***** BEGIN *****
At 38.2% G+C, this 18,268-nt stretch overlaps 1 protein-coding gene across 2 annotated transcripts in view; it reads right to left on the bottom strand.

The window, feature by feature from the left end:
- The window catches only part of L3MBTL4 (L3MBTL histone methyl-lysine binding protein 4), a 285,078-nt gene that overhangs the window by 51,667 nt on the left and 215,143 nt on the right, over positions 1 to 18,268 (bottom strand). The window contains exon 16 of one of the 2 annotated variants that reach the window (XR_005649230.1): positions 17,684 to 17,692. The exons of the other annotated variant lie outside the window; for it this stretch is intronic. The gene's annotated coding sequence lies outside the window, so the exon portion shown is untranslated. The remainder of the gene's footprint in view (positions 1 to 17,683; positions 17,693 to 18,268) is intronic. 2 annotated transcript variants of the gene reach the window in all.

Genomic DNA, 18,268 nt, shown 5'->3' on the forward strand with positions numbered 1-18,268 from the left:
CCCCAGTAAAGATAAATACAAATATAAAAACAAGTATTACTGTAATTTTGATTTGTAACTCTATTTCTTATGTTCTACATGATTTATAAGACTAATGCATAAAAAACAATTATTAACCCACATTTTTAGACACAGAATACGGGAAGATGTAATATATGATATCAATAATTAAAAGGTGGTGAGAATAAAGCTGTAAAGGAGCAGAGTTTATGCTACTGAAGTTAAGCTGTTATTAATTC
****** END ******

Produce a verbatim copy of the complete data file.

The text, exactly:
At 38.2% G+C, this 18,268-nt stretch overlaps 1 protein-coding gene across 2 annotated transcripts in view; it reads right to left on the bottom strand.

The window, feature by feature from the left end:
- The window catches only part of L3MBTL4 (L3MBTL histone methyl-lysine binding protein 4), a 285,078-nt gene that overhangs the window by 51,667 nt on the left and 215,143 nt on the right, over positions 1 to 18,268 (bottom strand). The window contains exon 16 of one of the 2 annotated variants that reach the window (XR_005649230.1): positions 17,684 to 17,692. The exons of the other annotated variant lie outside the window; for it this stretch is intronic. The gene's annotated coding sequence lies outside the window, so the exon portion shown is untranslated. The remainder of the gene's footprint in view (positions 1 to 17,683; positions 17,693 to 18,268) is intronic. 2 annotated transcript variants of the gene reach the window in all.

Genomic DNA, 18,268 nt, shown 5'->3' on the forward strand with positions numbered 1-18,268 from the left:
CCCCAGTAAAGATAAATACAAATATAAAAACAAGTATTACTGTAATTTTGATTTGTAACTCTATTTCTTATGTTCTACATGATTTATAAGACTAATGCATAAAAAACAATTATTAACCCACATTTTTAGACACAGAATACGGGAAGATGTAATATATGATATCAATAATTAAAAGGTGGTGAGAATAAAGCTGTAAAGGAGCAGAGTTTATGCTACTGAAGTTAAGCTGTTATTAATTC